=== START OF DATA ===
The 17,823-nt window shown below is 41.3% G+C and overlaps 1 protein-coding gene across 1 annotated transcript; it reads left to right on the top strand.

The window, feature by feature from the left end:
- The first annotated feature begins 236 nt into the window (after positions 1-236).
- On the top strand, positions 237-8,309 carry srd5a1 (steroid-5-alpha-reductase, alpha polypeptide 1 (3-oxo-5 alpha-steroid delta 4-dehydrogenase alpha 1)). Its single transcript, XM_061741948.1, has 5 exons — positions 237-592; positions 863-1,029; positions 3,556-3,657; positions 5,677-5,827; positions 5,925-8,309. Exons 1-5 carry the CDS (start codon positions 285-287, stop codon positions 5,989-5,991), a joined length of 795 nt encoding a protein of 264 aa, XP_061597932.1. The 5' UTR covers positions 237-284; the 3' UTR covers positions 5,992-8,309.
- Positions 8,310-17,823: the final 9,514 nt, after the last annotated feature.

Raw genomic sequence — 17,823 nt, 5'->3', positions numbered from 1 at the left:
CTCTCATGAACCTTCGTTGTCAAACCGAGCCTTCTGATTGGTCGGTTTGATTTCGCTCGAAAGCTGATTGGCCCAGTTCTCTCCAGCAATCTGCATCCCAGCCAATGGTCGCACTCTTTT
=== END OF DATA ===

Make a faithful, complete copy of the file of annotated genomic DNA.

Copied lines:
The 17,823-nt window shown below is 41.3% G+C and overlaps 1 protein-coding gene across 1 annotated transcript; it reads left to right on the top strand.

The window, feature by feature from the left end:
- The first annotated feature begins 236 nt into the window (after positions 1-236).
- On the top strand, positions 237-8,309 carry srd5a1 (steroid-5-alpha-reductase, alpha polypeptide 1 (3-oxo-5 alpha-steroid delta 4-dehydrogenase alpha 1)). Its single transcript, XM_061741948.1, has 5 exons — positions 237-592; positions 863-1,029; positions 3,556-3,657; positions 5,677-5,827; positions 5,925-8,309. Exons 1-5 carry the CDS (start codon positions 285-287, stop codon positions 5,989-5,991), a joined length of 795 nt encoding a protein of 264 aa, XP_061597932.1. The 5' UTR covers positions 237-284; the 3' UTR covers positions 5,992-8,309.
- Positions 8,310-17,823: the final 9,514 nt, after the last annotated feature.

Raw genomic sequence — 17,823 nt, 5'->3', positions numbered from 1 at the left:
CTCTCATGAACCTTCGTTGTCAAACCGAGCCTTCTGATTGGTCGGTTTGATTTCGCTCGAAAGCTGATTGGCCCAGTTCTCTCCAGCAATCTGCATCCCAGCCAATGGTCGCACTCTTTT